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‘Honour Calls Him to the Field

‘Honour Calls Him to the Field’ from Whims and oddities : in prose and verse, by Thomas Hood, London 1836, p342, The Internet Archive

Did you know a duel took place in a field in Homebush early one morning in March 1827? Dictionary of Sydney contributor Catie Gilchrist has written a fascinating article about the ceremony that was used to settle disputes among gentlemen in colonial Sydney. I spoke about it this morning with Nic Healey on 2SER Breakfast.

Duelling revolved around a code of honour; ‘honourable’ men could never refuse a duel, yet to accept could result in their death.
 After a clash between the two gentlemen, calling cards or letters were exchanged and if the matter could not be settled verbally, a duel was called. And this question of honour was not just at the heart of the duel ceremony, it was also what often caused these disputes to occur in the first place. Sydney was a small town, where gossip and rumour flourished and so offences against a person’s character were seen as quite a serious act. The first duel took place between surgeon John White and his assistant William Balmain in 1788, It is not clear what caused it but they were both wounded during the fray.

Early one morning in March 1827, Henry Dumaresq, the personal assistant and brother-in-law of Governor Ralph Darling, met Robert Wardell, a barrister and an owner of the Australian newspaper, in a field in Homebush. The pair attempted and failed to shoot each other three times from 30 paces. In the end, Wardell offered a verbal apology to finally settle the matter. Dumaresq accepted and the parties mounted their horses, ‘courteously saluted each other and rode back to Sydney and breakfast’. This had not been the first duel for Wardell, however, who a year earlier had challenged Attorney-General Saxe Bannister to a duel at Pyrmont after Bannister had called Wardell the ‘scum of London’ during a speech in court.

Not all duels ended with both parties escaping unscathed. In April 1828, Charles Penberthy, a chief officer on the female convict ship Elizabeth clashed with Robert Atkin, also on the ship. They met the next morning on Garden Island with loaded pistols. After two misfires, the third shot from Atkin struck Penberthy, who later died of his wounds aboard the ship. Atkin was tried and found guilty of manslaughter as the judge did not take kindly to their reasons for duelling:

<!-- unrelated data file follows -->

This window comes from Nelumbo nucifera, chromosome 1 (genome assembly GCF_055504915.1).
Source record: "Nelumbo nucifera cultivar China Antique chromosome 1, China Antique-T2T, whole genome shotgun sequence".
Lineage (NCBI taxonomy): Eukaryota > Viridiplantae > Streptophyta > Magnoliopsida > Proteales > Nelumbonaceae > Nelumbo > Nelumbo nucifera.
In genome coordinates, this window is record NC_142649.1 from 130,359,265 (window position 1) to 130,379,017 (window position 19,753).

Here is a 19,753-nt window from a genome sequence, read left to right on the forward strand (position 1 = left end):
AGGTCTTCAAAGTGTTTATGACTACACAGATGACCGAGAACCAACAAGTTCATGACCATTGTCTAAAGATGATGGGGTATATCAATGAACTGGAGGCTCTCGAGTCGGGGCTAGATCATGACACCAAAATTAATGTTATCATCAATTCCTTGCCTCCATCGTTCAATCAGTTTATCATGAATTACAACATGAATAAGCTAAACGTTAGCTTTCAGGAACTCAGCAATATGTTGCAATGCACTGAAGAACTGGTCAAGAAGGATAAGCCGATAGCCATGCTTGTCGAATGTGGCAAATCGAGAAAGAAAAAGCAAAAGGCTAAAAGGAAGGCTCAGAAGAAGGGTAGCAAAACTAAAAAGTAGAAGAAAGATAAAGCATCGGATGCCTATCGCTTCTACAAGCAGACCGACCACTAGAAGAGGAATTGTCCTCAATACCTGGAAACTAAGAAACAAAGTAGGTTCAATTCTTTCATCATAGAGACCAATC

To proceed to such extremes as these, to satiate the ebullition of passions arising out of angry feeling, is false honour…You permitted yourself to be hurried on this step by an impulse of feeling which the giddy world is apt to say, arises out of injured feeling, and to resent what you conceive an insult – you satiate that resentment by causing a fellow creature’s death.

In general, juries rarely convicted duellists if it was felt the code of honour had been upheld and the notion of ‘honest violence’ or a fair fight was satisfied. Magistrate James Charles White for example, refused to return fire because his opponent had been drinking all night and was not ‘fair game’.

There were descriptions of duels published in the newspapers of the day, the Sydney Herald reporting in September 1831 of one taking place on Garden Island and the combatants returning safely back to shore ‘in the same boat. The cause of the duel arose from a misunderstanding at cards’.

One of the last famous duels took place between the surveyor Thomas Mitchell and Stuart Donaldson, later the first Premier of NSW, in Centennial Park in 1851. Three shots were fired and both emerged unscathed. The duelling pistols Mitchell allegedly used in the fray are now at the National Museum of Australia.

Listen to my segment at 2SER radio. For other interesting segments, see my Dictionary of Sydney project post and visit the Dictionary of Sydney blog.